24 Hours in Pittsburgh
Morning: Andy Warhol Museum
I believe it might be against Pennsylvania state law to visit Pittsburgh without setting foot inside the Andy Warhol Museum. After all, Andy Warhol is one of Pittsburgh’s most famous children, so it’s a sign of respect to the city if you go pay him tribute. And for those who don’t think of themselves as museum lovers, I assure you that Andy Warhol is in no way your typical artist. If you’re looking for a place to start on your journey of becoming an art lover, this is it!
I don’t want to spoil all the museum’s secrets, but I do want to spoil…
Three Fun Facts: Andy Warhol Museum
1) What’s the Andy Warhol/Pittsburgh Connection?
Andy Warhol was born in Pittsburgh to a family of immigrants from Slovakia. (Apparently they weren’t ethnically Slovak? But the complicated ins and out of Slovakian heritage seem outside the scope of this blog post.) Warhol was from a large working-class family, and he was the only one of his siblings to go to college. Boy, did that bet pay off for the family!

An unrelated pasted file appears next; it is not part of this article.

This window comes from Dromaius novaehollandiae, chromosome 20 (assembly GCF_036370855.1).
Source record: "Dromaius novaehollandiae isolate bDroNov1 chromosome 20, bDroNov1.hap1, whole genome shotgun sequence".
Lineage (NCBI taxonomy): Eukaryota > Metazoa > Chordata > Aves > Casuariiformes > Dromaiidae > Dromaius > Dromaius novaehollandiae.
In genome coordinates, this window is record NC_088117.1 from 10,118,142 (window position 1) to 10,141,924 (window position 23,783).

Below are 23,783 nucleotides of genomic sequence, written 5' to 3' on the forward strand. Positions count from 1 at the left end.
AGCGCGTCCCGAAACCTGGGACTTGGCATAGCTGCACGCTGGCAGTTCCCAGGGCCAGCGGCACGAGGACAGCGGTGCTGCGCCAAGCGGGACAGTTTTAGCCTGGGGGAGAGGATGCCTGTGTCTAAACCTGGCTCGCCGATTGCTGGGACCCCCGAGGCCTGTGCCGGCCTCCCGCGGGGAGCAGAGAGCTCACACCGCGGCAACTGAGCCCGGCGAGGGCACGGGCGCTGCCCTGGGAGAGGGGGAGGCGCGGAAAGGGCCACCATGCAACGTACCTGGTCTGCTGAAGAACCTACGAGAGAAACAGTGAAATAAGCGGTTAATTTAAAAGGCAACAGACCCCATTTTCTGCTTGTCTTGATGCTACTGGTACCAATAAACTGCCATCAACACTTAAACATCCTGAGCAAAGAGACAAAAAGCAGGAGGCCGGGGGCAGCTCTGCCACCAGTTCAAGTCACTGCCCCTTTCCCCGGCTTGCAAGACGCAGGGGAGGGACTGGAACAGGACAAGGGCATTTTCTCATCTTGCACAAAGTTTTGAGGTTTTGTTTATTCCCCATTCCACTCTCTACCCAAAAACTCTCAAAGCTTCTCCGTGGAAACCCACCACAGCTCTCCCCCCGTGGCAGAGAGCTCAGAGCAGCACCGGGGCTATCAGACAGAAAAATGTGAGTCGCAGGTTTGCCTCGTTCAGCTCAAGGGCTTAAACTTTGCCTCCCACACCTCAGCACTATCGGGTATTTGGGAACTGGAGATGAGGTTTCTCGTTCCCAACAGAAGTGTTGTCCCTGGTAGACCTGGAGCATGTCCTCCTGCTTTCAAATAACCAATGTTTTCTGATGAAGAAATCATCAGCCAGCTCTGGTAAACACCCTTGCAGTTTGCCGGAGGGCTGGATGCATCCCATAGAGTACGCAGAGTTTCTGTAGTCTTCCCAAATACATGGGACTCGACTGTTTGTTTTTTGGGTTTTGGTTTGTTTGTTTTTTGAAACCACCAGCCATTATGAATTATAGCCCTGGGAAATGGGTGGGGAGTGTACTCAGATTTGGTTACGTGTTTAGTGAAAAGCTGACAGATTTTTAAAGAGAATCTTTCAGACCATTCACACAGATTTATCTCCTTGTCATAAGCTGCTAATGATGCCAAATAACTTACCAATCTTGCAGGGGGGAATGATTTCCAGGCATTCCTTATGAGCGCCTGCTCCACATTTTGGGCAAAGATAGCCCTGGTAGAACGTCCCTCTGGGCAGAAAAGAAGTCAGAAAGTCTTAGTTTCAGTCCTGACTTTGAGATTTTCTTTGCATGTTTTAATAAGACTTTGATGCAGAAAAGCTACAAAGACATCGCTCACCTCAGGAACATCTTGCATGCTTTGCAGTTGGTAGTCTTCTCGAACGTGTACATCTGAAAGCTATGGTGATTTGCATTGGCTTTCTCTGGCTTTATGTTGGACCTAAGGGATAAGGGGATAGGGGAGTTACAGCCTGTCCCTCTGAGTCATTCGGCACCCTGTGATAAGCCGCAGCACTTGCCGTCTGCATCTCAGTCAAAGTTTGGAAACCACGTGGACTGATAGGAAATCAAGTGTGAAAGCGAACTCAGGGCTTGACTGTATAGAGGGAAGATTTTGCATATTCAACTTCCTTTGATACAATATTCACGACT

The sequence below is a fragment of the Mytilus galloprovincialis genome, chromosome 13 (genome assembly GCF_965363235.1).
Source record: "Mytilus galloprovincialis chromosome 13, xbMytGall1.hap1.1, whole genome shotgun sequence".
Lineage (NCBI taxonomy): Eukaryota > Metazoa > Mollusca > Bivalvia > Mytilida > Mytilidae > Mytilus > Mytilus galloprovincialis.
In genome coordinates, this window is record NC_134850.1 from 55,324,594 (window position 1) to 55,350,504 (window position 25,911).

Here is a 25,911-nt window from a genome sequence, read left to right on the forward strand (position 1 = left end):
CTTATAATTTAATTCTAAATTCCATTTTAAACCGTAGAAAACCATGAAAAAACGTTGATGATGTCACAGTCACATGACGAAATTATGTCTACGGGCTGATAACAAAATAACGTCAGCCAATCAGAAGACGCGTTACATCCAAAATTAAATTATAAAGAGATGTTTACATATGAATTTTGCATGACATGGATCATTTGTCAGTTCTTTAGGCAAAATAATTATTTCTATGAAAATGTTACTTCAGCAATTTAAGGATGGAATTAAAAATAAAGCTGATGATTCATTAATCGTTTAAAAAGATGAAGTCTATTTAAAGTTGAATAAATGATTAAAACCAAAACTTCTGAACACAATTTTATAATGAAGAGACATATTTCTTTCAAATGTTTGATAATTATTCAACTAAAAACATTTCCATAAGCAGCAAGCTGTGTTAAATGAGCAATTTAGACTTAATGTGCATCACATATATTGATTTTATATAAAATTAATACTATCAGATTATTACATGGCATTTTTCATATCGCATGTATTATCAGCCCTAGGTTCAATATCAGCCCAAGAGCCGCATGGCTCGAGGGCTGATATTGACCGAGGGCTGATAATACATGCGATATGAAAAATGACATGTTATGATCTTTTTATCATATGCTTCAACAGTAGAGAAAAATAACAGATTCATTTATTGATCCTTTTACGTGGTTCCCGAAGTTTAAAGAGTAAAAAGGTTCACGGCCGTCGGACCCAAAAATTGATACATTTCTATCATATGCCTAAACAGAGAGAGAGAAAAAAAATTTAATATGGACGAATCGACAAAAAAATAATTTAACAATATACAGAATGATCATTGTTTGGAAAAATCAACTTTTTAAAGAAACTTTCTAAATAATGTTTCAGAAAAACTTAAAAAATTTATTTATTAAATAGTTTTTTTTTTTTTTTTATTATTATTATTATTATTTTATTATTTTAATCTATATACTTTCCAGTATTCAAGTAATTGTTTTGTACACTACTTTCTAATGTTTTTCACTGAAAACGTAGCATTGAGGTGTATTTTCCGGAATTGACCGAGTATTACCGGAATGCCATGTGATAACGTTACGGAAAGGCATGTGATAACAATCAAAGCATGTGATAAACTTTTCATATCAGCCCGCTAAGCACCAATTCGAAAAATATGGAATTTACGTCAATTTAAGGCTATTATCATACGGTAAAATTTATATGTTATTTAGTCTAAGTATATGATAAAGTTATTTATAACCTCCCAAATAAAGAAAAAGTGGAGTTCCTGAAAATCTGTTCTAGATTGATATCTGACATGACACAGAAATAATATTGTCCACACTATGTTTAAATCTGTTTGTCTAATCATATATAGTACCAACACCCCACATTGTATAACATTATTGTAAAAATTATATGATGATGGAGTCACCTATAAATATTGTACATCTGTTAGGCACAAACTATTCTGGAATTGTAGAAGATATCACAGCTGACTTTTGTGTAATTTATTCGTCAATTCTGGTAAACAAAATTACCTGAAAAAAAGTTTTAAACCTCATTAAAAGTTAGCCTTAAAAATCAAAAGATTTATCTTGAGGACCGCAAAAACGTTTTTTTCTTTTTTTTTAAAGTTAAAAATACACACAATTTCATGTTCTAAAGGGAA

Warhol’s family remains very involved in the museum to this day. In fact, I was even able to take a free docent group that day given by…one of Warhol’s nephews! He even showed us one of his photos of him and his famous uncle. I can’t guarantee that an actual Warhol will be there when you visit, but I’m sure your tour will be almost as interesting.
2) What is Warhol Most Famous For?
Andy Warhol is famous for his silkscreen paintings of American icons from Campbell’s soup cans to movie stars like Elizabeth Taylor and Marilyn Monroe. At the Andy Warhol Museum, you can see some of his other works depicting different celebrities. I had no idea he’d ever done paintings of Judy Garland or the Birth of Venus, just to name a few.
Warhol was never ashamed to earn an honest penny, so he also did works on commission. This series on famous athletes was ordered by a wealthy fan of both sports and pop art. (Yes, that is a very young OJ Simpson second from the left.)